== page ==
Programs in Physics & Physical Chemistry
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|Manuscript Title: Colour coordinate calculations.|
|Authors: D.L. Bradly, R. Perrin|
|Program title: COLOUR COORDINATE CALCULATIONS|
|Catalogue identifier: ACWA_v1_0|
Distribution format: gz
|Journal reference: Comput. Phys. Commun. 9(1975)305|
|Programming language: Fortran.|
|Computer: ICL 1904A.|
|Operating system: GEORGE 2L.|
|RAM: 6K words|
|Word size: 24|
|Keywords: Optics, Colour, Chromaticity Coordinates, Purity, Dominant wavelength, Trichromatic equation, Chromaticity diagram, Spectrum locus, C.I.E. standard observer.|
Nature of problem:
The two subroutines CHROME and CRODAT described in this paper can be used in conjunction to perform two tasks which arise in colorimetry. The first is to calculate the colour of a light source from its given spectral energy distribution. The second is to calculate the dominant wave-length and purity of a colour from its chromaticity coordinates.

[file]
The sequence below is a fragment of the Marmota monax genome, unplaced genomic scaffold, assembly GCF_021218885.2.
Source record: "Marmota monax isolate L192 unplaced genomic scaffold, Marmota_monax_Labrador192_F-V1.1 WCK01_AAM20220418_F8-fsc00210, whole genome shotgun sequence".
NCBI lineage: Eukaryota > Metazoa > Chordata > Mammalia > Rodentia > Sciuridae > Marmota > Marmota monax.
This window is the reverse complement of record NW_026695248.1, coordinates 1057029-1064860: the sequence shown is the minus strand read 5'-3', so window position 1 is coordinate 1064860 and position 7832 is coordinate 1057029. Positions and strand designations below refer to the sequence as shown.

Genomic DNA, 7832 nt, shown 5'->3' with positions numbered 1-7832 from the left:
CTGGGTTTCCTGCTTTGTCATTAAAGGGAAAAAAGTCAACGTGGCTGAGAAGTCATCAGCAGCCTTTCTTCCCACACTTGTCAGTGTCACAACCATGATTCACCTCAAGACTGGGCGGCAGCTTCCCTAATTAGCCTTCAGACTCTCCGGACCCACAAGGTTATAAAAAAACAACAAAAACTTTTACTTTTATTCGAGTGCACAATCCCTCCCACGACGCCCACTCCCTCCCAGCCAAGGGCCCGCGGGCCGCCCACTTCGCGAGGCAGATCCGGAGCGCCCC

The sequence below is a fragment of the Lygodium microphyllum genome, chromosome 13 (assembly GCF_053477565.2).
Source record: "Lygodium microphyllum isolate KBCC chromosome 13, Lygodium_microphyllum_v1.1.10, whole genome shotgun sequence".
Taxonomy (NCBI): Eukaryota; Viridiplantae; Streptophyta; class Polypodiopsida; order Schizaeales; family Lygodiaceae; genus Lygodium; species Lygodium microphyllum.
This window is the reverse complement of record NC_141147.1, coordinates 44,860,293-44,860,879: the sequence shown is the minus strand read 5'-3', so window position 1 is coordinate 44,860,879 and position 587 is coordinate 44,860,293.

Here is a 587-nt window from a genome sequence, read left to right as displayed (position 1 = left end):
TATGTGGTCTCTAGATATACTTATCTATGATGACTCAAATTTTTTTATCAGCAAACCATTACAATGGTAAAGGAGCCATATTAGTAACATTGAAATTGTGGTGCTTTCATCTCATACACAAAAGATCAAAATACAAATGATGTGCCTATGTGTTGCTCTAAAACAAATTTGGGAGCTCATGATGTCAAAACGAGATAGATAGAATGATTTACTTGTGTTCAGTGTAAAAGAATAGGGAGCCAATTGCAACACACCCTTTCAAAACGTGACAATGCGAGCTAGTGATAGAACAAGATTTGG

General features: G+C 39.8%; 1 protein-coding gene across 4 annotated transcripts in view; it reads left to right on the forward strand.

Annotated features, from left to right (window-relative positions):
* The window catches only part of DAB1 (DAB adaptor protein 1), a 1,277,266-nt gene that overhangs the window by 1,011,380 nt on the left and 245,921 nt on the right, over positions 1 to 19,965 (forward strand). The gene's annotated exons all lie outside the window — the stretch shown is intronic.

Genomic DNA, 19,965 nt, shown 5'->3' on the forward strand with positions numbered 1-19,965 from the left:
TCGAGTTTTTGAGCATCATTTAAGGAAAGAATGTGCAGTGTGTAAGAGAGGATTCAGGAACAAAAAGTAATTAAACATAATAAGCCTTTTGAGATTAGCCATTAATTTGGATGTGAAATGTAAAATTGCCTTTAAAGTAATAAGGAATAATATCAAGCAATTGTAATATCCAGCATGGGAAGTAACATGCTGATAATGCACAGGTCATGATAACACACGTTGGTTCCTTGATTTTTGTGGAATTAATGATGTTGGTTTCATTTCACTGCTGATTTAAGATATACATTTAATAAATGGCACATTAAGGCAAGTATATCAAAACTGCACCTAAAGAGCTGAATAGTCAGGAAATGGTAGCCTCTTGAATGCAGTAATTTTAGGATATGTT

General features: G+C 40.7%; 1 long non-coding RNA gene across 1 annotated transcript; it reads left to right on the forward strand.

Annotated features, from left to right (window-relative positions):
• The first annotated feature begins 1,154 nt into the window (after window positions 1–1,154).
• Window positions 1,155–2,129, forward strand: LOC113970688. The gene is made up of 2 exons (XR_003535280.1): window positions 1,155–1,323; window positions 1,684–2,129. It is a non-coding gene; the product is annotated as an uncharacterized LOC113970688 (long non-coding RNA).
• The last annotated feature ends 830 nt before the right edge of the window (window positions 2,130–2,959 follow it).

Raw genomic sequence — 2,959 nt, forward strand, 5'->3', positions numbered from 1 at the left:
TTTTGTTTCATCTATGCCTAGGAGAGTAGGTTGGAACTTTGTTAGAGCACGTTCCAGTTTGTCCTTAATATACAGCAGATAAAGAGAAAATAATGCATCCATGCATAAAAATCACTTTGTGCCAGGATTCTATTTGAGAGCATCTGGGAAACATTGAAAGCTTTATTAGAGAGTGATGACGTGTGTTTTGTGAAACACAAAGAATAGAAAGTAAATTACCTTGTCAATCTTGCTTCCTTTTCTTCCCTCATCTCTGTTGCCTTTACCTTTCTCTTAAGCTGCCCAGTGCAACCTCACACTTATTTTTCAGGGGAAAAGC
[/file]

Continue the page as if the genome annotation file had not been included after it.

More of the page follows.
The integrals giving the tristimulus values are evaluated by the trapezoidal rule using 5nm steps, the distribution coefficients for the equal energy stimulus being taken as those for the C.I.E. standard observer (1931). The (x,y,z) chromaticity coordinates are evaluated by normalising the tristimulus values and the dominant wavelength and purity calculated by transforming from a cartesian to a polar representation.
The spectral energy distribution must be entered as an array of size (80), giving the energy at 5 nm intervals from 380 to 775 nm inclusive: no other range or interval is acceptable. This has been found to be satisfactory because the errors produced in the machine calculations are acceptable when compared with those arising in the practical measurement of colour. The program incorporates only the 1931 CIE Standard Observer data (for a 2 degree field) but this could easily be replaced by the 1964 CIE Supplementary Standard Observer data (for a 10 degree field) if required by the user.
Each cell to the subroutine CHROME takes about 0.5 s on the ICL 1904A.
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